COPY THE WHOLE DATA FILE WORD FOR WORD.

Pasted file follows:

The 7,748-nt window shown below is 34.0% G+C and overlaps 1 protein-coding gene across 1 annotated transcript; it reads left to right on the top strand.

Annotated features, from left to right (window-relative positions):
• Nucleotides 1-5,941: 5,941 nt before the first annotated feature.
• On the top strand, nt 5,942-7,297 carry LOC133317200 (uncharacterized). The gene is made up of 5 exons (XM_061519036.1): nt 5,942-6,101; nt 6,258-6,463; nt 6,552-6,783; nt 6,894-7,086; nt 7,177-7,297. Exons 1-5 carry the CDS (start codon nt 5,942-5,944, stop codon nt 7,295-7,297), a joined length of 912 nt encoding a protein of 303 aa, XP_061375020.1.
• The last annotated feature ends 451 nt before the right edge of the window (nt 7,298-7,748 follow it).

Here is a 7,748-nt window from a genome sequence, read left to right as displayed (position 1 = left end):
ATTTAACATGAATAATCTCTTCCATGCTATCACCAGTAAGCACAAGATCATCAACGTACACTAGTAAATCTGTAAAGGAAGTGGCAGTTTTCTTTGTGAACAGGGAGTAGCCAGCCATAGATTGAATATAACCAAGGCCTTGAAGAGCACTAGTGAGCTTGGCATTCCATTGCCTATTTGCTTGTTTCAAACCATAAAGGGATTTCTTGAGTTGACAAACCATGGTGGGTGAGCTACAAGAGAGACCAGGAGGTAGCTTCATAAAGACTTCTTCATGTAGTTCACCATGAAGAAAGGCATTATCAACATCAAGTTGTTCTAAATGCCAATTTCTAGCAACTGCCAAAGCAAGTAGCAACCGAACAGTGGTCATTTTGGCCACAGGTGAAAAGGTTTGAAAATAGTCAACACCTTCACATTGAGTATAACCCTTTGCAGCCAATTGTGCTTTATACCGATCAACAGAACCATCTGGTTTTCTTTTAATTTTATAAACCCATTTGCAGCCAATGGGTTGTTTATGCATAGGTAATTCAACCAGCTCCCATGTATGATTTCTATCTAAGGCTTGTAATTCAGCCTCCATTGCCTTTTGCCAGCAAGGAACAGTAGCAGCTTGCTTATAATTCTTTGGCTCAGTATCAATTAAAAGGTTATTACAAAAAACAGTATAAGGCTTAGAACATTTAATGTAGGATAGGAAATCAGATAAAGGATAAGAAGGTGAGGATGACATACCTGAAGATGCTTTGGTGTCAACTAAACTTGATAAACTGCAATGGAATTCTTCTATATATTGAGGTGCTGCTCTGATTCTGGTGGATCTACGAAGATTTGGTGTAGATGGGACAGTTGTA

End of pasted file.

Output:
The 7,748-nt window shown below is 34.0% G+C and overlaps 1 protein-coding gene across 1 annotated transcript; it reads left to right on the top strand.

Annotated features, from left to right (window-relative positions):
• Nucleotides 1-5,941: 5,941 nt before the first annotated feature.
• On the top strand, nt 5,942-7,297 carry LOC133317200 (uncharacterized). The gene is made up of 5 exons (XM_061519036.1): nt 5,942-6,101; nt 6,258-6,463; nt 6,552-6,783; nt 6,894-7,086; nt 7,177-7,297. Exons 1-5 carry the CDS (start codon nt 5,942-5,944, stop codon nt 7,295-7,297), a joined length of 912 nt encoding a protein of 303 aa, XP_061375020.1.
• The last annotated feature ends 451 nt before the right edge of the window (nt 7,298-7,748 follow it).

Here is a 7,748-nt window from a genome sequence, read left to right as displayed (position 1 = left end):
ATTTAACATGAATAATCTCTTCCATGCTATCACCAGTAAGCACAAGATCATCAACGTACACTAGTAAATCTGTAAAGGAAGTGGCAGTTTTCTTTGTGAACAGGGAGTAGCCAGCCATAGATTGAATATAACCAAGGCCTTGAAGAGCACTAGTGAGCTTGGCATTCCATTGCCTATTTGCTTGTTTCAAACCATAAAGGGATTTCTTGAGTTGACAAACCATGGTGGGTGAGCTACAAGAGAGACCAGGAGGTAGCTTCATAAAGACTTCTTCATGTAGTTCACCATGAAGAAAGGCATTATCAACATCAAGTTGTTCTAAATGCCAATTTCTAGCAACTGCCAAAGCAAGTAGCAACCGAACAGTGGTCATTTTGGCCACAGGTGAAAAGGTTTGAAAATAGTCAACACCTTCACATTGAGTATAACCCTTTGCAGCCAATTGTGCTTTATACCGATCAACAGAACCATCTGGTTTTCTTTTAATTTTATAAACCCATTTGCAGCCAATGGGTTGTTTATGCATAGGTAATTCAACCAGCTCCCATGTATGATTTCTATCTAAGGCTTGTAATTCAGCCTCCATTGCCTTTTGCCAGCAAGGAACAGTAGCAGCTTGCTTATAATTCTTTGGCTCAGTATCAATTAAAAGGTTATTACAAAAAACAGTATAAGGCTTAGAACATTTAATGTAGGATAGGAAATCAGATAAAGGATAAGAAGGTGAGGATGACATACCTGAAGATGCTTTGGTGTCAACTAAACTTGATAAACTGCAATGGAATTCTTCTATATATTGAGGTGCTGCTCTGATTCTGGTGGATCTACGAAGATTTGGTGTAGATGGGACAGTTGTA